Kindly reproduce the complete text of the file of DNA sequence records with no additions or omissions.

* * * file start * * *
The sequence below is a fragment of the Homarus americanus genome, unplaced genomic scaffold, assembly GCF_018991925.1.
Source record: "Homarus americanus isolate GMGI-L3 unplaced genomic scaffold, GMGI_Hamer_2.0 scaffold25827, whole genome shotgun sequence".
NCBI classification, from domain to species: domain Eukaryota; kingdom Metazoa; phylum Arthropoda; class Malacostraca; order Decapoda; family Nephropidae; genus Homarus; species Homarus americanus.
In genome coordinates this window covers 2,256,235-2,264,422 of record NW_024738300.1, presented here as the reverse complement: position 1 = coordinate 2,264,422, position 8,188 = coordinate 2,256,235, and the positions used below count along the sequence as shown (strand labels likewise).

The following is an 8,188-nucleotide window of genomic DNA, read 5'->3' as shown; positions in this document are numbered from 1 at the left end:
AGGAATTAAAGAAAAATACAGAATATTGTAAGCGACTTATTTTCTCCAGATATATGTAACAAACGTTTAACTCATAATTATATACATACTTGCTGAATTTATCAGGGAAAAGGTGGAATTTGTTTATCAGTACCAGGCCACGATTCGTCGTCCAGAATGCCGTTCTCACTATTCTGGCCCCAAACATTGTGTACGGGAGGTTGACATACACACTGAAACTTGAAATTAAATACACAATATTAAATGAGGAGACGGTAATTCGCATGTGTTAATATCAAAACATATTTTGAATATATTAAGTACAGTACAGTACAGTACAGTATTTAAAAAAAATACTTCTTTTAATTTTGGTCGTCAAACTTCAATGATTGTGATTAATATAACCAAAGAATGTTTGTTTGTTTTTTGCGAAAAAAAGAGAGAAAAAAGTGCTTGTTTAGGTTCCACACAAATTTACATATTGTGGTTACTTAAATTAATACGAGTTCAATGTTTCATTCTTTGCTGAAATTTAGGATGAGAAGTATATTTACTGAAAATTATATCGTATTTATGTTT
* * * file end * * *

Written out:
The sequence below is a fragment of the Homarus americanus genome, unplaced genomic scaffold, assembly GCF_018991925.1.
Source record: "Homarus americanus isolate GMGI-L3 unplaced genomic scaffold, GMGI_Hamer_2.0 scaffold25827, whole genome shotgun sequence".
NCBI classification, from domain to species: domain Eukaryota; kingdom Metazoa; phylum Arthropoda; class Malacostraca; order Decapoda; family Nephropidae; genus Homarus; species Homarus americanus.
In genome coordinates this window covers 2,256,235-2,264,422 of record NW_024738300.1, presented here as the reverse complement: position 1 = coordinate 2,264,422, position 8,188 = coordinate 2,256,235, and the positions used below count along the sequence as shown (strand labels likewise).

The following is an 8,188-nucleotide window of genomic DNA, read 5'->3' as shown; positions in this document are numbered from 1 at the left end:
AGGAATTAAAGAAAAATACAGAATATTGTAAGCGACTTATTTTCTCCAGATATATGTAACAAACGTTTAACTCATAATTATATACATACTTGCTGAATTTATCAGGGAAAAGGTGGAATTTGTTTATCAGTACCAGGCCACGATTCGTCGTCCAGAATGCCGTTCTCACTATTCTGGCCCCAAACATTGTGTACGGGAGGTTGACATACACACTGAAACTTGAAATTAAATACACAATATTAAATGAGGAGACGGTAATTCGCATGTGTTAATATCAAAACATATTTTGAATATATTAAGTACAGTACAGTACAGTACAGTATTTAAAAAAAATACTTCTTTTAATTTTGGTCGTCAAACTTCAATGATTGTGATTAATATAACCAAAGAATGTTTGTTTGTTTTTTGCGAAAAAAAGAGAGAAAAAAGTGCTTGTTTAGGTTCCACACAAATTTACATATTGTGGTTACTTAAATTAATACGAGTTCAATGTTTCATTCTTTGCTGAAATTTAGGATGAGAAGTATATTTACTGAAAATTATATCGTATTTATGTTT